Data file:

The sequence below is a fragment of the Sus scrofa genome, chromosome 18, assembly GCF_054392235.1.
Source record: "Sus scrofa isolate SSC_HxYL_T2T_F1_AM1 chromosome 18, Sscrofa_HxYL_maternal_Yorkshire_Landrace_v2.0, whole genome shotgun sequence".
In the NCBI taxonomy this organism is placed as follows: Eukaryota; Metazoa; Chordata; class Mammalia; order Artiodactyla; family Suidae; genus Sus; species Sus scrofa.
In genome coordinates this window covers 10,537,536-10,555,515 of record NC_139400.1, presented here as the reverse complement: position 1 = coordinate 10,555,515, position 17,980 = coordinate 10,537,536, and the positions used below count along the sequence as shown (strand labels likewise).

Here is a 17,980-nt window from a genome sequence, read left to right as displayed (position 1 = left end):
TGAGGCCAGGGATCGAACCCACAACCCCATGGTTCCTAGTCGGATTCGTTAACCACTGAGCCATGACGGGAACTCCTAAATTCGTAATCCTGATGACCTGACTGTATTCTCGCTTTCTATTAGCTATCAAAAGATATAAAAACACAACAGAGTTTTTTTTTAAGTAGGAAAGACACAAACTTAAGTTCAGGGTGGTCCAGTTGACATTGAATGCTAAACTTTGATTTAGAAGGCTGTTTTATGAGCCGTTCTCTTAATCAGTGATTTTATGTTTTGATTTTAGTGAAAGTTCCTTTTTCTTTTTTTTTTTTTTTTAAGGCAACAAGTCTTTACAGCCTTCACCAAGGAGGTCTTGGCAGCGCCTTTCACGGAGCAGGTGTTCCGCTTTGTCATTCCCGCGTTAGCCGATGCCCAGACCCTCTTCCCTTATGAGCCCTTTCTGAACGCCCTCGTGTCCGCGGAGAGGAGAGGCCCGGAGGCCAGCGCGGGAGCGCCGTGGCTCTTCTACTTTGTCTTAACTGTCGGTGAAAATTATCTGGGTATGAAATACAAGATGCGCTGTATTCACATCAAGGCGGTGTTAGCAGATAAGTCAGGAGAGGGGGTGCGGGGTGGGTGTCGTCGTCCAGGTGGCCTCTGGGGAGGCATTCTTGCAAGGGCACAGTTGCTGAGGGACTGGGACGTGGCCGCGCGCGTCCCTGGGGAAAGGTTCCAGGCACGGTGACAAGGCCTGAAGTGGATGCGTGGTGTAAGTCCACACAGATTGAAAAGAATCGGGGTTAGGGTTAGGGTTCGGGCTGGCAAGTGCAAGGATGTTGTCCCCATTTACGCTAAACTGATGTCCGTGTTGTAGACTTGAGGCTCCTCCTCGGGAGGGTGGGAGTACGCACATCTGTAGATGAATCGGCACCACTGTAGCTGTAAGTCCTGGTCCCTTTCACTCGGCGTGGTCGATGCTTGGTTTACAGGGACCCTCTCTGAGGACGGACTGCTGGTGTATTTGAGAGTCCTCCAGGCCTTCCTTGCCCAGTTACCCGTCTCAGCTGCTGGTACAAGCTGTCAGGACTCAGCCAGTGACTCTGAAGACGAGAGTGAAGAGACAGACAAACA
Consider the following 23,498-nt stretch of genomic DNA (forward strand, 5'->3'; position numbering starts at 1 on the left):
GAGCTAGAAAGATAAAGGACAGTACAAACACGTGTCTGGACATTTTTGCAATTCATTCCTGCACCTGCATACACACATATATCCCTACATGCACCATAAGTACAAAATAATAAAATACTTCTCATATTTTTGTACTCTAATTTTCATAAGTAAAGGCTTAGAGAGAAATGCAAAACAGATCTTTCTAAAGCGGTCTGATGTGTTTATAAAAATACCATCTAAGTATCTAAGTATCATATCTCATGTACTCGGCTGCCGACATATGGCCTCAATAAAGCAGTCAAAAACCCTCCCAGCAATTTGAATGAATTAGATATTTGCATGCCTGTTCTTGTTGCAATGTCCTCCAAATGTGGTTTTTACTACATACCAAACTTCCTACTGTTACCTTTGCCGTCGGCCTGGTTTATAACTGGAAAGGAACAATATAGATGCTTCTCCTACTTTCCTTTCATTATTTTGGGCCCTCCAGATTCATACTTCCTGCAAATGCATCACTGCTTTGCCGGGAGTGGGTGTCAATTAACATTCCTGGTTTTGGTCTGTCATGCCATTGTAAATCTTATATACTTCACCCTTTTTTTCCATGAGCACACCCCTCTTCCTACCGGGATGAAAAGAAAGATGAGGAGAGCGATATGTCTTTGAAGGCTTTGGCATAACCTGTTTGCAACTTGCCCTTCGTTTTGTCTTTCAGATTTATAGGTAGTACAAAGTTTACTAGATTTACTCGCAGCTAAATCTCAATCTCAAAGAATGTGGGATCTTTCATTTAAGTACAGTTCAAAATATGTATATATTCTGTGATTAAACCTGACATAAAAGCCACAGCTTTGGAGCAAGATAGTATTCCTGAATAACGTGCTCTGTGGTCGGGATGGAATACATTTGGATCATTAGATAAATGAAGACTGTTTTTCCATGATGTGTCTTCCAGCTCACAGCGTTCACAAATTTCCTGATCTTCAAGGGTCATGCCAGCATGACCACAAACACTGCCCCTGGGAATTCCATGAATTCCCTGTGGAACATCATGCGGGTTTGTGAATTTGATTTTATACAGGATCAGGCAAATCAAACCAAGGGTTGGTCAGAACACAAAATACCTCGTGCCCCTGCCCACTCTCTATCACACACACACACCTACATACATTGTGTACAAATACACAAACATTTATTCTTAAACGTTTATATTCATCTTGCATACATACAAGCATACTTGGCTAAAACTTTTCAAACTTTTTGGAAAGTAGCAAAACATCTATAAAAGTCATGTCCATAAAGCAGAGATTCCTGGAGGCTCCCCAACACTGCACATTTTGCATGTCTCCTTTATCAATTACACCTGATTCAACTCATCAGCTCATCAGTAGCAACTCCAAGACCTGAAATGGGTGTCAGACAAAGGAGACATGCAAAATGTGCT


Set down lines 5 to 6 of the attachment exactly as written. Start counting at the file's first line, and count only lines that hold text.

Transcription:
Here is a 17,980-nt window from a genome sequence, read left to right as displayed (position 1 = left end):
TGAGGCCAGGGATCGAACCCACAACCCCATGGTTCCTAGTCGGATTCGTTAACCACTGAGCCATGACGGGAACTCCTAAATTCGTAATCCTGATGACCTGACTGTATTCTCGCTTTCTATTAGCTATCAAAAGATATAAAAACACAACAGAGTTTTTTTTTAAGTAGGAAAGACACAAACTTAAGTTCAGGGTGGTCCAGTTGACATTGAATGCTAAACTTTGATTTAGAAGGCTGTTTTATGAGCCGTTCTCTTAATCAGTGATTTTATGTTTTGATTTTAGTGAAAGTTCCTTTTTCTTTTTTTTTTTTTTTTAAGGCAACAAGTCTTTACAGCCTTCACCAAGGAGGTCTTGGCAGCGCCTTTCACGGAGCAGGTGTTCCGCTTTGTCATTCCCGCGTTAGCCGATGCCCAGACCCTCTTCCCTTATGAGCCCTTTCTGAACGCCCTCGTGTCCGCGGAGAGGAGAGGCCCGGAGGCCAGCGCGGGAGCGCCGTGGCTCTTCTACTTTGTCTTAACTGTCGGTGAAAATTATCTGGGTATGAAATACAAGATGCGCTGTATTCACATCAAGGCGGTGTTAGCAGATAAGTCAGGAGAGGGGGTGCGGGGTGGGTGTCGTCGTCCAGGTGGCCTCTGGGGAGGCATTCTTGCAAGGGCACAGTTGCTGAGGGACTGGGACGTGGCCGCGCGCGTCCCTGGGGAAAGGTTCCAGGCACGGTGACAAGGCCTGAAGTGGATGCGTGGTGTAAGTCCACACAGATTGAAAAGAATCGGGGTTAGGGTTAGGGTTCGGGCTGGCAAGTGCAAGGATGTTGTCCCCATTTACGCTAAACTGATGTCCGTGTTGTAGACTTGAGGCTCCTCCTCGGGAGGGTGGGAGTACGCACATCTGTAGATGAATCGGCACCACTGTAGCTGTAAGTCCTGGTCCCTTTCACTCGGCGTGGTCGATGCTTGGTTTACAGGGACCCTCTCTGAGGACGGACTGCTGGTGTATTTGAGAGTCCTCCAGGCCTTCCTTGCCCAGTTACCCGTCTCAGCTGCTGGTACAAGCTGTCAGGACTCAGCCAGTGACTCTGAAGACGAGAGTGAAGAGACAGACAAACA